It’s not good enough to just remember the holocaust that took place during the lifetime of some of the survivors. We have to remember the larger holocaust. Isn’t it time to uncover the truth and make the perpetrators face up to this?
In the west there are a whole series of Eichmanns. General Amherst ordered the distribution of small pox infested blankets to kill of our people. But his name is shamelessly preserved in the names of towns and streets. George Washington is called the “village burner” in Mohawk because of all the villages he ordered burnt. Villages would be surrounded. As the people came running out, they would be shot, stabbed, women, children and elders alike. In one campaign alone “hundreds of thousand died, from New York across Pennsylvania, West Virgina and into Ohio”. His name graces the capital of the United States.
The smell of death in their own backyard does not seem to bother North Americans. This is obscene.
By Kahentinetha Horn, MNN Mohawk Nation News, [email protected]
First published in Akwesasne Phoenix, Jan. 30, 2005 issue
“Indian Boarding School”
Excerpted from Rachel’s Environment & Health Weekly newsletter, #671, “Columbus Day, 1999,” by Peter Montague (National Writers Union UAW Local 1981/AFL-CIO), with added section titles and notes where indicated.
The Beginnings of the Native Genocide
Columbus made four voyages to the New World.  The initial voyage reveals several important things about the man. First, he had genuine courage because few ship’s captains had ever pointed their prow toward the open ocean, the complete unknown. Secondly, from numerous of his letters and reports we learn that his overarching goal was to seize wealth that belonged to others, even his own men, by whatever means necessary.
Columbus’s Spanish royal sponsors (Ferdinand and Isabella) had promised a lifetime pension to the first man who sighted land. A few hours after midnight on October 12, 1492, Juan Rodriguez Bermeo, a lookout on the Pinta, cried out — in the bright moonlight, he had spied land ahead. Most likely Bermeo was seeing the white beaches of Watling Island in the Bahamas.
As they waited impatiently for dawn, Columbus let it be known that he had spotted land several hours before Bermeo. According to Columbus’s journal of that voyage, his ships were, at the time, traveling 10 miles per hour. To have spotted land several hours before Bermeo, Columbus would have had to see more than 30 miles over the horizon, a physical impossibility. Nevertheless Columbus took the lifetime pension for himself. [1,2]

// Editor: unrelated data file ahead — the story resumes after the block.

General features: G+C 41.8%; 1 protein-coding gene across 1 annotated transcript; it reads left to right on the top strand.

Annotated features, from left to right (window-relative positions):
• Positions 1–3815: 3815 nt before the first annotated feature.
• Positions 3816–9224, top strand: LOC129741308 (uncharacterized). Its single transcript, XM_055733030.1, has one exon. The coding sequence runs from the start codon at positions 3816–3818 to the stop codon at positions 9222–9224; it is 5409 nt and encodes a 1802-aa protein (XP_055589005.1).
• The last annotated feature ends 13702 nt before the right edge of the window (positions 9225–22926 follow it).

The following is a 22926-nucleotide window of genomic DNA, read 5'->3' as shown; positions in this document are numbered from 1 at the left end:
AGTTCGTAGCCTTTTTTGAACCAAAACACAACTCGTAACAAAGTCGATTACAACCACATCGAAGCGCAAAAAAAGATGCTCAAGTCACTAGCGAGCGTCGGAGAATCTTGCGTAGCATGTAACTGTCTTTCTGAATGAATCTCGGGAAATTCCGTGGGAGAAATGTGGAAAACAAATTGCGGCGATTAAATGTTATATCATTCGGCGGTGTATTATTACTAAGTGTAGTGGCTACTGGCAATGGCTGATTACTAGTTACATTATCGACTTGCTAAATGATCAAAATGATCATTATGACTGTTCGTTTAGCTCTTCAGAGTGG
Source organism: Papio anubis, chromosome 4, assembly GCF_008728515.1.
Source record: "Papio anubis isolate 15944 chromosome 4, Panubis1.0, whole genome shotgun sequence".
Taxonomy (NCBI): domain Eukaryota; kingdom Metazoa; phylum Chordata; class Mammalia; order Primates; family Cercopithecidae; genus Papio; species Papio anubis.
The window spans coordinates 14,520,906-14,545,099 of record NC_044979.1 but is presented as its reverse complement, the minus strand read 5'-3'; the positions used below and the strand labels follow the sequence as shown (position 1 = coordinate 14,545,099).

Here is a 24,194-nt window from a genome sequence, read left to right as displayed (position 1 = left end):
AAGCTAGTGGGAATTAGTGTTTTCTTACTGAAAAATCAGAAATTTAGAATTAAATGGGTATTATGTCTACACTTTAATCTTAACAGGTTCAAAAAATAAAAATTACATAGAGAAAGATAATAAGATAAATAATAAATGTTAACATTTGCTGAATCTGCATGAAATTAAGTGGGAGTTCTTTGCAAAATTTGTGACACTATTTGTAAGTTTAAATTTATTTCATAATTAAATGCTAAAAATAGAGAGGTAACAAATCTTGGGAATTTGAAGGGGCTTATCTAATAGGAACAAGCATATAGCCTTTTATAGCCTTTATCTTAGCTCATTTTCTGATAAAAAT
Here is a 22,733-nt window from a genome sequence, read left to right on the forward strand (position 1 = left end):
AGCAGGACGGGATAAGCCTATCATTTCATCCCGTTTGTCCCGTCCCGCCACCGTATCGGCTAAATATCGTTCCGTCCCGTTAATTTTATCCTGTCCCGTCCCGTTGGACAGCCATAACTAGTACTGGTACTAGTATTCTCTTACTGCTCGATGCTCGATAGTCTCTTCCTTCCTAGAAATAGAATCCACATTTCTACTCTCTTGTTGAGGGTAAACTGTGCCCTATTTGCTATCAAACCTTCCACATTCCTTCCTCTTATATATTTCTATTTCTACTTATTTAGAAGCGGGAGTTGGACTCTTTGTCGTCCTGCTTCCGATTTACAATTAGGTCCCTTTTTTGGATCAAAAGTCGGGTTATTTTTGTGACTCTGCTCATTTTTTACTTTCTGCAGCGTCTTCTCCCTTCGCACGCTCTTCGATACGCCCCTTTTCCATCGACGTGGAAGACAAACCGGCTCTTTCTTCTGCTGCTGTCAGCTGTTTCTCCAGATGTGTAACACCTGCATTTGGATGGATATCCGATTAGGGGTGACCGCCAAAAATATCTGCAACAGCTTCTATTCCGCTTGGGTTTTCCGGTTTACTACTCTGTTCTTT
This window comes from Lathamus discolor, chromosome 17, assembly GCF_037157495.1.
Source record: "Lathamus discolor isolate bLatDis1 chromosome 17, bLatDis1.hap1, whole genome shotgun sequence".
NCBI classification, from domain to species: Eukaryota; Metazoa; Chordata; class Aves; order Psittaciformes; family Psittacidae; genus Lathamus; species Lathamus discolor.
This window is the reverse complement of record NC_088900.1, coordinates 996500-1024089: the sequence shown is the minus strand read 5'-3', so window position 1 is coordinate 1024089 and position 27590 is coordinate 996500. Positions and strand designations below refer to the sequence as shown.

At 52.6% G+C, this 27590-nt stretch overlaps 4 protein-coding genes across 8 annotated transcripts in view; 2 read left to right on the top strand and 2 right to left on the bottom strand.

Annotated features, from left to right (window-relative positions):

Columbus installed himself as Governor of the Caribbean islands, with headquarters on Hispaniola (the large island now shared by Haiti and the Dominican Republic). He described the people, the Arawaks (called by some the Tainos) this way:
“The people of this island and of all the other islands which I have found and seen, or have not seen, all go naked, men and women, as their mothers bore them, except that some women cover one place only with the leaf of a plant or with a net of cotton which they make for that purpose.
“They have no iron or steel or weapons, nor are they capable of using them, although they are well-built people of handsome stature, because they are wondrous timid…. [T]hey are so artless and free with all they possess, that no one would believe it without having seen it.
“Of anything they have, if you ask them for it, they never say no; rather they invite the person to share it, and show as much love as if they were giving their hearts; and whether the thing be of value or of small price, at once they are content with whatever little thing of whatever kind may be given to them.” [3, pg.63; 1, pg.118]
In an ominous foreshadowing of the horrors to come, Columbus also wrote in his journal:
“I could conquer the whole of them with fifty men, and govern them as I pleased.”
After Columbus had surveyed the Caribbean region, he returned to Spain to prepare his invasion of the Americas. From accounts of his second voyage, we can begin to understand what the New World represented to Columbus and his men — it offered them life without limits, unbridled freedom.
Columbus took the title “Admiral of the Ocean Sea” and proceeded to unleash a reign of terror unlike anything seen before or since. When he was finished, eight million Arawaks — virtually the entire native population of Hispaniola — had been exterminated by torture, murder, forced labor, starvation, disease and despair. [3, pg.x]
A Spanish missionary, Bartolome de las Casas, described first-hand how the Spaniards terrorized the natives.  Las Casas gives numerous eye-witness accounts of repeated mass murder and routine sadistic torture.